This morning brought a very nice halo around the rising sun:
The halo is called the 22° halo because it forms that many degrees away from the sun or moon. It's a common occurence, but these halos often go unnoticed because it's not a good idea to stare at the sun. However, this morning the sun was shielded behind thicker clouds, producing a display that could be seen without frying eyeballs.
Ice crystals in the atmosphere are responsible for the 22° halos, sun dogs, rings around the moon, and other atmospheric phenomena.
During a winter night when a halo could be seen around the moon, my Grandpa would say something like, "Ring around the moon, it's going to snow soon!" The idea was that the high, thin cirrus clouds that produce the halo are the same clouds that arrive in front of a major storm.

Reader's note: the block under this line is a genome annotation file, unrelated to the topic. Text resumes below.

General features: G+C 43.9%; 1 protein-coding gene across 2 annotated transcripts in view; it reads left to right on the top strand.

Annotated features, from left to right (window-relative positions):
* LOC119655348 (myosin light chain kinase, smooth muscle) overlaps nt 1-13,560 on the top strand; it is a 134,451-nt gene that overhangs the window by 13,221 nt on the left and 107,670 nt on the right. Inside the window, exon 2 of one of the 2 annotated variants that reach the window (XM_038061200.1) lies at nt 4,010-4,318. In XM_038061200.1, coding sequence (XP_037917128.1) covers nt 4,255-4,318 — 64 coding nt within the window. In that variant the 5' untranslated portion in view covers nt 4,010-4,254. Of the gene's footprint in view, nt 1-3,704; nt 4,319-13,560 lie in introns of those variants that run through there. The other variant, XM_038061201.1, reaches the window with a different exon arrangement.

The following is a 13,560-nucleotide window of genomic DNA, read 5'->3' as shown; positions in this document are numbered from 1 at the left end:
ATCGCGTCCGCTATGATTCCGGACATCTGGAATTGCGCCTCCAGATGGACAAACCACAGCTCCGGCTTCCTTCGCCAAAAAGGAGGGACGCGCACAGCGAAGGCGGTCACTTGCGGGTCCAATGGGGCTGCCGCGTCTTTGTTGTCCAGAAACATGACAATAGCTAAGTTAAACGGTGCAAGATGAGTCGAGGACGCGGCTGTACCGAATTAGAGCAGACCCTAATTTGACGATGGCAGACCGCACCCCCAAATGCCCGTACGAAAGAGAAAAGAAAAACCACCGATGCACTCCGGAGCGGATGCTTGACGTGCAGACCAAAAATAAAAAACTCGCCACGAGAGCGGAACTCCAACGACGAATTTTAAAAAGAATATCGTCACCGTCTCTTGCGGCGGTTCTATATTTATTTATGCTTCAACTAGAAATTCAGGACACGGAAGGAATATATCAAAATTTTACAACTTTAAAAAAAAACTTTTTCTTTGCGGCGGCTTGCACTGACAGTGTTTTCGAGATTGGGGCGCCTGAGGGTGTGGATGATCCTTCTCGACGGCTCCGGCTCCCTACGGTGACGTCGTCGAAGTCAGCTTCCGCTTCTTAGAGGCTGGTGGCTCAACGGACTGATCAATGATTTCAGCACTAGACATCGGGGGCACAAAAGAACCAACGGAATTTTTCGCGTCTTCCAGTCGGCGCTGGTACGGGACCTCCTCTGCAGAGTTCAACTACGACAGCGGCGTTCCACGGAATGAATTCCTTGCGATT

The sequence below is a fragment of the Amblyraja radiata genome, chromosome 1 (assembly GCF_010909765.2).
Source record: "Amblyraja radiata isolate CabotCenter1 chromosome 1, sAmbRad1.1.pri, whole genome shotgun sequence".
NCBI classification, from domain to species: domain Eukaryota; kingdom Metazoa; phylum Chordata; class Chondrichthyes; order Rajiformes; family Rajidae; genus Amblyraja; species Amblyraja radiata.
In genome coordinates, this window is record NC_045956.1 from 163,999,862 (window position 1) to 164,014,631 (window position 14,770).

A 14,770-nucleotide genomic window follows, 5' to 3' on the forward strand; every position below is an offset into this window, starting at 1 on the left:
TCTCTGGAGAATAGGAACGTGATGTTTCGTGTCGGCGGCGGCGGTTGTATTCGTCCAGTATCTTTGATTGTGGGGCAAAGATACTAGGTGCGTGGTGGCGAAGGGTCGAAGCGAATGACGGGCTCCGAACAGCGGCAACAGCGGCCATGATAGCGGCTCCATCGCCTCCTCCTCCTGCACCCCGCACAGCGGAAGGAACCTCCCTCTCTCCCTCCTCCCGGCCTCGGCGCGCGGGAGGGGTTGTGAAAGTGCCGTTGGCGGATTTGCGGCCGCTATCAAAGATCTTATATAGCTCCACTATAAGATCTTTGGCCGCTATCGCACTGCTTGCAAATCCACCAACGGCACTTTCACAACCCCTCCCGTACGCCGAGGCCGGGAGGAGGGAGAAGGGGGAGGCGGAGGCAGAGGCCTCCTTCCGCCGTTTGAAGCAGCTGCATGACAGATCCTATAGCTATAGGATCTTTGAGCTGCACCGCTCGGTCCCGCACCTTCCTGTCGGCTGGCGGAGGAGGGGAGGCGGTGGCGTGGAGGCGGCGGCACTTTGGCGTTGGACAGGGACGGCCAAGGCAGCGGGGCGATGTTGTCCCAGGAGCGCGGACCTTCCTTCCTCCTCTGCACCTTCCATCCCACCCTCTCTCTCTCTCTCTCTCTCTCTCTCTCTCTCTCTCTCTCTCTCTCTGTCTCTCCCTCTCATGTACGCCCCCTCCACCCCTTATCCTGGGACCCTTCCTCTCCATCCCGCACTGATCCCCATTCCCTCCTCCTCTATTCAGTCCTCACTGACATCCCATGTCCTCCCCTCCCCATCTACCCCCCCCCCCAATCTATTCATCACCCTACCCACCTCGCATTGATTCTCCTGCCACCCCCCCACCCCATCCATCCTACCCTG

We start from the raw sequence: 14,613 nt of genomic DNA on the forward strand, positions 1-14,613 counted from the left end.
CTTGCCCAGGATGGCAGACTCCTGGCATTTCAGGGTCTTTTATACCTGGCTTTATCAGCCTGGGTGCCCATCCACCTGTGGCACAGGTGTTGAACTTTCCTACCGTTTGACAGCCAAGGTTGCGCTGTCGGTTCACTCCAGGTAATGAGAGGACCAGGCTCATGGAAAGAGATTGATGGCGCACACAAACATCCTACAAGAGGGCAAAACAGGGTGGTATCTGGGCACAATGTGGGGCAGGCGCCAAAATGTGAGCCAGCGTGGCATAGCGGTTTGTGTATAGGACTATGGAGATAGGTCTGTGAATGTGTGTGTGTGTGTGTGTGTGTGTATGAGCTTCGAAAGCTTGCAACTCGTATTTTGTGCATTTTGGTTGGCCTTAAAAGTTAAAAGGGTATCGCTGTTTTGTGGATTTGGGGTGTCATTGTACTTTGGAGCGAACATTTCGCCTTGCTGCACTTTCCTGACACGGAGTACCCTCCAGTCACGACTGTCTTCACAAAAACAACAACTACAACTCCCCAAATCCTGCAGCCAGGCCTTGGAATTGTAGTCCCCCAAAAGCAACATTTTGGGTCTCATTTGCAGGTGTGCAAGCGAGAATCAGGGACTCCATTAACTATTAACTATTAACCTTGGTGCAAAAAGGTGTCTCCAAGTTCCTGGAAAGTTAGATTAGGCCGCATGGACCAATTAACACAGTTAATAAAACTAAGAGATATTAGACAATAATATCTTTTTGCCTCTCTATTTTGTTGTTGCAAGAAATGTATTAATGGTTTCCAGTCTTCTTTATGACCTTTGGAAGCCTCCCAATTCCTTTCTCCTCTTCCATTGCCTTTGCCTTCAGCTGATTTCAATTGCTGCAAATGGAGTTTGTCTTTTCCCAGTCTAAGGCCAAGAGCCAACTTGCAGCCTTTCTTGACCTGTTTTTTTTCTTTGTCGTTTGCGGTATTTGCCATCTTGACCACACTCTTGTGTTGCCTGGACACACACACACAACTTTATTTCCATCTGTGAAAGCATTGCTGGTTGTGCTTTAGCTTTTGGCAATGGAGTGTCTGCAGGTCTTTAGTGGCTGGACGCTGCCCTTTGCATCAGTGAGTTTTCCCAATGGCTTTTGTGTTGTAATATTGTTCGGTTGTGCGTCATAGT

But that doesn't always work. Sometimes cirrus clouds are just cirrus clouds. Today is a case in point: There's a low pressure system to our south, but it's not moving this way. We're not going to see any rain today. Or tomorrow. Or this week.
The computer models are hinting at a major change in the weather patterns next week, suggesting a chance of strong thunderstorms. We might see the typical November nastiness that we've all grown to love in Missouri. Until then, I'm enjoying this spring-like weather, although I'm not too keen on the sunburn I got at the Homecoming game.